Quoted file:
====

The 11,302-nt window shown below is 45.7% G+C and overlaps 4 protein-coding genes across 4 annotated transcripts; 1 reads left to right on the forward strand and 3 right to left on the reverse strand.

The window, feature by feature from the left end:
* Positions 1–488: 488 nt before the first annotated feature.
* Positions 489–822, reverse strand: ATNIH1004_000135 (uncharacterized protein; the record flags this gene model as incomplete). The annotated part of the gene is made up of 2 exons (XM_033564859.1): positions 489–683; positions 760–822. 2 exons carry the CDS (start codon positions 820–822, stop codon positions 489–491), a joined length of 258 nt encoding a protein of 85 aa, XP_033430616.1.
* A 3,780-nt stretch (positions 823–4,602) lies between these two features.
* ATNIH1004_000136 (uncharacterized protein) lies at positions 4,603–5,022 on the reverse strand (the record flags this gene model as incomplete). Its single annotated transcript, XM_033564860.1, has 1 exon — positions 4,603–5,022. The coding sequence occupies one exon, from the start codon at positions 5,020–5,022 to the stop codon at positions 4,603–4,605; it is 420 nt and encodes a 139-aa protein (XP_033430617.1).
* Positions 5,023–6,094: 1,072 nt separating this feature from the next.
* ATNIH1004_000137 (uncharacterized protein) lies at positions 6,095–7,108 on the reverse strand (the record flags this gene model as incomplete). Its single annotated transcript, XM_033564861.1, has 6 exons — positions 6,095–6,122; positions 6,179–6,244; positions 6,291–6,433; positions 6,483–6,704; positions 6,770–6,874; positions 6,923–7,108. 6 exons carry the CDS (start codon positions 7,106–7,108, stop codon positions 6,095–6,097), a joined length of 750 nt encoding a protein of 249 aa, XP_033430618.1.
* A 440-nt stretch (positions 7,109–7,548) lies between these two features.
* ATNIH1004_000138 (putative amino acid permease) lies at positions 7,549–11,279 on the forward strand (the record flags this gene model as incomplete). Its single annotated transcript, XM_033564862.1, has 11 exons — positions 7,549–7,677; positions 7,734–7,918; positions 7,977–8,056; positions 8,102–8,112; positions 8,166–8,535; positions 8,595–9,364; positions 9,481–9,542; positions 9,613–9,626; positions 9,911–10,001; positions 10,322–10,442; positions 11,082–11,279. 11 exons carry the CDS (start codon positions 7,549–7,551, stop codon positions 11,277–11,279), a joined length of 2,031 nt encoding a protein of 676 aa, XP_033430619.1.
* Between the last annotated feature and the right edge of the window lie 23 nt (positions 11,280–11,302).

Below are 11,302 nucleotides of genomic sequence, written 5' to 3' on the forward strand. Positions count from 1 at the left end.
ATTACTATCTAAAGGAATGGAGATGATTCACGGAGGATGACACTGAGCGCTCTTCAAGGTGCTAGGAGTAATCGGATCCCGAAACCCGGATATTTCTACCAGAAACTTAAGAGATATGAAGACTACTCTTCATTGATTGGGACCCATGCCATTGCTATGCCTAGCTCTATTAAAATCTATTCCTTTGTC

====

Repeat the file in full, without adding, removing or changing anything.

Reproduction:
The 11,302-nt window shown below is 45.7% G+C and overlaps 4 protein-coding genes across 4 annotated transcripts; 1 reads left to right on the forward strand and 3 right to left on the reverse strand.

The window, feature by feature from the left end:
* Positions 1–488: 488 nt before the first annotated feature.
* Positions 489–822, reverse strand: ATNIH1004_000135 (uncharacterized protein; the record flags this gene model as incomplete). The annotated part of the gene is made up of 2 exons (XM_033564859.1): positions 489–683; positions 760–822. 2 exons carry the CDS (start codon positions 820–822, stop codon positions 489–491), a joined length of 258 nt encoding a protein of 85 aa, XP_033430616.1.
* A 3,780-nt stretch (positions 823–4,602) lies between these two features.
* ATNIH1004_000136 (uncharacterized protein) lies at positions 4,603–5,022 on the reverse strand (the record flags this gene model as incomplete). Its single annotated transcript, XM_033564860.1, has 1 exon — positions 4,603–5,022. The coding sequence occupies one exon, from the start codon at positions 5,020–5,022 to the stop codon at positions 4,603–4,605; it is 420 nt and encodes a 139-aa protein (XP_033430617.1).
* Positions 5,023–6,094: 1,072 nt separating this feature from the next.
* ATNIH1004_000137 (uncharacterized protein) lies at positions 6,095–7,108 on the reverse strand (the record flags this gene model as incomplete). Its single annotated transcript, XM_033564861.1, has 6 exons — positions 6,095–6,122; positions 6,179–6,244; positions 6,291–6,433; positions 6,483–6,704; positions 6,770–6,874; positions 6,923–7,108. 6 exons carry the CDS (start codon positions 7,106–7,108, stop codon positions 6,095–6,097), a joined length of 750 nt encoding a protein of 249 aa, XP_033430618.1.
* A 440-nt stretch (positions 7,109–7,548) lies between these two features.
* ATNIH1004_000138 (putative amino acid permease) lies at positions 7,549–11,279 on the forward strand (the record flags this gene model as incomplete). Its single annotated transcript, XM_033564862.1, has 11 exons — positions 7,549–7,677; positions 7,734–7,918; positions 7,977–8,056; positions 8,102–8,112; positions 8,166–8,535; positions 8,595–9,364; positions 9,481–9,542; positions 9,613–9,626; positions 9,911–10,001; positions 10,322–10,442; positions 11,082–11,279. 11 exons carry the CDS (start codon positions 7,549–7,551, stop codon positions 11,277–11,279), a joined length of 2,031 nt encoding a protein of 676 aa, XP_033430619.1.
* Between the last annotated feature and the right edge of the window lie 23 nt (positions 11,280–11,302).

Below are 11,302 nucleotides of genomic sequence, written 5' to 3' on the forward strand. Positions count from 1 at the left end.
ATTACTATCTAAAGGAATGGAGATGATTCACGGAGGATGACACTGAGCGCTCTTCAAGGTGCTAGGAGTAATCGGATCCCGAAACCCGGATATTTCTACCAGAAACTTAAGAGATATGAAGACTACTCTTCATTGATTGGGACCCATGCCATTGCTATGCCTAGCTCTATTAAAATCTATTCCTTTGTC